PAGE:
On their website, Granta Books describe themselves as publishers of 'both literary fiction and upmarket non-fiction'. What makes non-fiction 'upmarket' is not explained. Perhaps it just means books that won’t be sold in supermarkets, or books that come with gold-tooled calf bindings. Or maybe it’s a euphemism for a sort of academic snobbery that implies that a book’s content would be high above the brow of the average tabloid reader.
Whatever it is, the publishers have not done this non-fiction book any favours with the design of the dustcover. An austere monochrome photo of a pile of nondescript grey rocks isn’t much of an invitation for a potential reader to look inside. Similarly the chapter headings on the contents page (Formation, Quarry, Mine, Headstone) are hardly compelling, even if the mood is lightened slightly by the title of the Epilogue: Happy Valley.
And in fact that’s where Ted Nield’s story starts, in Happy Valley, the park on the Great Orme at Llandudno. There are two photographs here in the introduction: one of Ted Nield’s father as a small boy standing on a boulder outside Elephant Cave in 1928, and the other of Nield himself as the small boy on that same rock in 1964. Both boys were fascinated by rocks and Ted went on to become that rare creature, a professional geologist.
Now some autobiographies, particularly of people involved one way or another in public life, can stimulate a reader’s interest merely by listing those life events, by revealing past secrets or just gossiping about other celebrities. For the rest though, if an autobiography is to attract anything but the narrowest of audiences, it has to deal with things other than just the day-to-day life of the subject. Nield extends his personal experiences and interests into more general aspects of social history, first as they relate to his stone-working and mining antecedents in Lancashire and south Wales, and then ultimately on to much wider concerns – the history of our planet, and its future. Inevitably some of this writing is technical but, as an experienced popular science writer, Nield doesn’t overwhelm the reader with too much abstruse terminology.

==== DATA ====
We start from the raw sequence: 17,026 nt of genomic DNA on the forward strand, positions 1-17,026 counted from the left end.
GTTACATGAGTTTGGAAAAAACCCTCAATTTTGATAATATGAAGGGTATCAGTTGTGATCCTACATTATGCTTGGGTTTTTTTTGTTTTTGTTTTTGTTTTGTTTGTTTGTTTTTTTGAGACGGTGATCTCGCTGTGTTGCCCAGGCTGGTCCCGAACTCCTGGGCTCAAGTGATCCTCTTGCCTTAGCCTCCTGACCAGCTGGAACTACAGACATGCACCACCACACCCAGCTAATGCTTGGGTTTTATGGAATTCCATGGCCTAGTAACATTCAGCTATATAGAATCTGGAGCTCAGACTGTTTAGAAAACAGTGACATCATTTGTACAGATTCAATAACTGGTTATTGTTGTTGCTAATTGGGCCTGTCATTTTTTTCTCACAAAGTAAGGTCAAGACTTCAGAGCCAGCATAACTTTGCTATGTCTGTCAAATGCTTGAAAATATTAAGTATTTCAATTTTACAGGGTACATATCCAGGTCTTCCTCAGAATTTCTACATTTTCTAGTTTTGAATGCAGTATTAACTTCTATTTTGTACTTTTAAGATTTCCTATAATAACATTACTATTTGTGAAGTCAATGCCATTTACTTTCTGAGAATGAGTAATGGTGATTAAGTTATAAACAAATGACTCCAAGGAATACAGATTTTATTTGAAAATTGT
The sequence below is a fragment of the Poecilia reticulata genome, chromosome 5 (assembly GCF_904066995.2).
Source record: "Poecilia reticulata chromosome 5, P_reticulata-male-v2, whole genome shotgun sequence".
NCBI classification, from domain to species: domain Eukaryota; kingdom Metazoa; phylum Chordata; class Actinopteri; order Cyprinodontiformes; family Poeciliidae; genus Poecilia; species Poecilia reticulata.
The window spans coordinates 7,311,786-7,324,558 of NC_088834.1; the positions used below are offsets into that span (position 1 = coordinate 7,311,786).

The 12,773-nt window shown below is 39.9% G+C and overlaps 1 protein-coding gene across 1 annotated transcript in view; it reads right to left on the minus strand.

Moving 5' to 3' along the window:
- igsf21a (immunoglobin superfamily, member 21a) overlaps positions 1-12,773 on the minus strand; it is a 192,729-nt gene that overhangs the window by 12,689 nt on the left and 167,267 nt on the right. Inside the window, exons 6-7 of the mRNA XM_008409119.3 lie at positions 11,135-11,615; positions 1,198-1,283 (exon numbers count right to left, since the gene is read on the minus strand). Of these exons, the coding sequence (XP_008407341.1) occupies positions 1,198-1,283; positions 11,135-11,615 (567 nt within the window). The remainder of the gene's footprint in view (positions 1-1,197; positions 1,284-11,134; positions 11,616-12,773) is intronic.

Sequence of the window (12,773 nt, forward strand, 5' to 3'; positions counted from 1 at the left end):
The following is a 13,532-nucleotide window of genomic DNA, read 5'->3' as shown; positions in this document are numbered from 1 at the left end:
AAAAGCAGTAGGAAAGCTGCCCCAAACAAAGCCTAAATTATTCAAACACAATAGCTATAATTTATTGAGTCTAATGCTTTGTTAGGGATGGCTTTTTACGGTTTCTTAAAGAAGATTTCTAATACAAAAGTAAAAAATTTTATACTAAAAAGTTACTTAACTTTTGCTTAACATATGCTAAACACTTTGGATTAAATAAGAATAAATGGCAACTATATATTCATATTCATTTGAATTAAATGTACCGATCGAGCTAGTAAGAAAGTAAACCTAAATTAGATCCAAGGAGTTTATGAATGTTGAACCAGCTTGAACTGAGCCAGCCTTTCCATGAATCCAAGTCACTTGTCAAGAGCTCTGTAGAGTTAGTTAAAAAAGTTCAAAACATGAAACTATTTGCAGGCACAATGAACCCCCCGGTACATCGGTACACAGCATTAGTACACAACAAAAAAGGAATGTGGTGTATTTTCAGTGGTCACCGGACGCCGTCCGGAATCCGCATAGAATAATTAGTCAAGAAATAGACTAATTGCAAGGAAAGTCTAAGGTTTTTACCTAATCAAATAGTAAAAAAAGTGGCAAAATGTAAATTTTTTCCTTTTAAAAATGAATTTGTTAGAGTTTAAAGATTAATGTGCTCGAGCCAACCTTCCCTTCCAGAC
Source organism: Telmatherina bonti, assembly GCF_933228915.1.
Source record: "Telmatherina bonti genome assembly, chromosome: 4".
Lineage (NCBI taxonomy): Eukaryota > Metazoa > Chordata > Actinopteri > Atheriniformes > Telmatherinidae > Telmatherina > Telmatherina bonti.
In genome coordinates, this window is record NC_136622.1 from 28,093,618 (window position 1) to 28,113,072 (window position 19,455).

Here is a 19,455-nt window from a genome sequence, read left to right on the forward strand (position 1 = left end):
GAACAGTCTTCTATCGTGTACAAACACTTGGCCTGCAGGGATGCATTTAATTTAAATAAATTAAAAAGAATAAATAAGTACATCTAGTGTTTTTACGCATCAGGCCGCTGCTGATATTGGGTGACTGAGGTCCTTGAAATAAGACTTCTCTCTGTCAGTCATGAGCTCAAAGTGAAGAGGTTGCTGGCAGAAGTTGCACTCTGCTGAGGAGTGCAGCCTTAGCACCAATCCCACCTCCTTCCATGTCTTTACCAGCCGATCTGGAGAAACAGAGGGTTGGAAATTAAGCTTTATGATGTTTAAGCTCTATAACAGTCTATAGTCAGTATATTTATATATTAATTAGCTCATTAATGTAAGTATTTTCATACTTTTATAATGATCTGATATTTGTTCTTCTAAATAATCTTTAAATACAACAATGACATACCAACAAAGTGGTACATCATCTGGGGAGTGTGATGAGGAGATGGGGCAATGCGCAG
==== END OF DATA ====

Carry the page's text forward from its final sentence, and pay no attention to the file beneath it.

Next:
A particularly resonant thread in his story is Aberfan, where Nield’s parents and other ancestors are buried in the same cemetery as the victims of the infamous mine tip disaster. If his family hadn’t moved to Swansea before he was born, Nield himself might have been one of those children who lost their lives through the arrogance and incompetence of the men running the Merthyr Vale colliery.
The ‘lost landscape’ of the book’s subtitle refers to the change from a society where earth materials were extracted and used locally, to one of globalisation. We worry about ‘food miles’, but are unaware that the facing stone for a prestigious new building in London was probably quarried in India, shipped to China to be worked into the right state, and then transported back around the world to Europe.
Having begun this story with those old photos of small boys on that rock in Happy Valley, the Hollywood ending for this tale would be newer pictures of the boulder, occupied by Nield’s son or perhaps even his grandson. However, this is an account from real life and, though he does not labour the point, one of the sadnesses in Ted’s life is that he has no descendants to continue this small tradition. But this doesn’t deter him from emphasising again his underlying message. Each generation owes a debt of gratitude to its forebears and has an obligation to its successors to pass on blessings, rather than curses.
George Jones is a retired natural scientist living in Ceredigion.